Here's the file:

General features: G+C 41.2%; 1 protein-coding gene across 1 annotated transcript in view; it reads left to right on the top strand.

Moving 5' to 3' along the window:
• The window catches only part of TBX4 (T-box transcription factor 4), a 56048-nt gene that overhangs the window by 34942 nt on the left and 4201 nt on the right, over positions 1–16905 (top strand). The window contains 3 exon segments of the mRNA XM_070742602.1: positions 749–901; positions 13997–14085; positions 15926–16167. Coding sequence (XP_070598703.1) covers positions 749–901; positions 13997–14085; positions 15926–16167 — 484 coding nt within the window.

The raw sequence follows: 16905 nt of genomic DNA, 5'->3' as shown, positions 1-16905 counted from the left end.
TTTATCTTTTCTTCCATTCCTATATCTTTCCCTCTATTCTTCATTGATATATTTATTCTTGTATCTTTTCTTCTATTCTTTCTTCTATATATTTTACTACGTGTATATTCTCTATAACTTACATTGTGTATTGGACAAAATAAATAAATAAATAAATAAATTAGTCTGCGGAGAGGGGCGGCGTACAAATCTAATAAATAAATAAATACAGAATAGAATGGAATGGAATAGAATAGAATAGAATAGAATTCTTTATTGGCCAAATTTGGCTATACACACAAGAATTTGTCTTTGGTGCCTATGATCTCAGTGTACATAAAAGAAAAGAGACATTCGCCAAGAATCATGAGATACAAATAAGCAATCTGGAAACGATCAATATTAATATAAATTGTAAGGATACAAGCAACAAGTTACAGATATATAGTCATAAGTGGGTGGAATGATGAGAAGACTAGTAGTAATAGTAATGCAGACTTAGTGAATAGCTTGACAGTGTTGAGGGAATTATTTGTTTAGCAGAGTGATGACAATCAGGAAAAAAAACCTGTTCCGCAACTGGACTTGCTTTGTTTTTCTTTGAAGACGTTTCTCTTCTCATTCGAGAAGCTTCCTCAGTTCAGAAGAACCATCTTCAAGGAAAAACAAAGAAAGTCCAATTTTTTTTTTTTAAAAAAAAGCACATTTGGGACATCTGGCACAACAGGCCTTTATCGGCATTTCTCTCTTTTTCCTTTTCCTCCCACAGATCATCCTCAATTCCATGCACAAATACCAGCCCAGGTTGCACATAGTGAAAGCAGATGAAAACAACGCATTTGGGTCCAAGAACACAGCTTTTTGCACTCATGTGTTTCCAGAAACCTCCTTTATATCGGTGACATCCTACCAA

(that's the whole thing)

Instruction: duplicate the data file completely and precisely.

General features: G+C 41.2%; 1 protein-coding gene across 1 annotated transcript in view; it reads left to right on the top strand.

Moving 5' to 3' along the window:
• The window catches only part of TBX4 (T-box transcription factor 4), a 56048-nt gene that overhangs the window by 34942 nt on the left and 4201 nt on the right, over positions 1–16905 (top strand). The window contains 3 exon segments of the mRNA XM_070742602.1: positions 749–901; positions 13997–14085; positions 15926–16167. Coding sequence (XP_070598703.1) covers positions 749–901; positions 13997–14085; positions 15926–16167 — 484 coding nt within the window.

The raw sequence follows: 16905 nt of genomic DNA, 5'->3' as shown, positions 1-16905 counted from the left end.
TTTATCTTTTCTTCCATTCCTATATCTTTCCCTCTATTCTTCATTGATATATTTATTCTTGTATCTTTTCTTCTATTCTTTCTTCTATATATTTTACTACGTGTATATTCTCTATAACTTACATTGTGTATTGGACAAAATAAATAAATAAATAAATAAATTAGTCTGCGGAGAGGGGCGGCGTACAAATCTAATAAATAAATAAATACAGAATAGAATGGAATGGAATAGAATAGAATAGAATAGAATTCTTTATTGGCCAAATTTGGCTATACACACAAGAATTTGTCTTTGGTGCCTATGATCTCAGTGTACATAAAAGAAAAGAGACATTCGCCAAGAATCATGAGATACAAATAAGCAATCTGGAAACGATCAATATTAATATAAATTGTAAGGATACAAGCAACAAGTTACAGATATATAGTCATAAGTGGGTGGAATGATGAGAAGACTAGTAGTAATAGTAATGCAGACTTAGTGAATAGCTTGACAGTGTTGAGGGAATTATTTGTTTAGCAGAGTGATGACAATCAGGAAAAAAAACCTGTTCCGCAACTGGACTTGCTTTGTTTTTCTTTGAAGACGTTTCTCTTCTCATTCGAGAAGCTTCCTCAGTTCAGAAGAACCATCTTCAAGGAAAAACAAAGAAAGTCCAATTTTTTTTTTTTAAAAAAAAGCACATTTGGGACATCTGGCACAACAGGCCTTTATCGGCATTTCTCTCTTTTTCCTTTTCCTCCCACAGATCATCCTCAATTCCATGCACAAATACCAGCCCAGGTTGCACATAGTGAAAGCAGATGAAAACAACGCATTTGGGTCCAAGAACACAGCTTTTTGCACTCATGTGTTTCCAGAAACCTCCTTTATATCGGTGACATCCTACCAA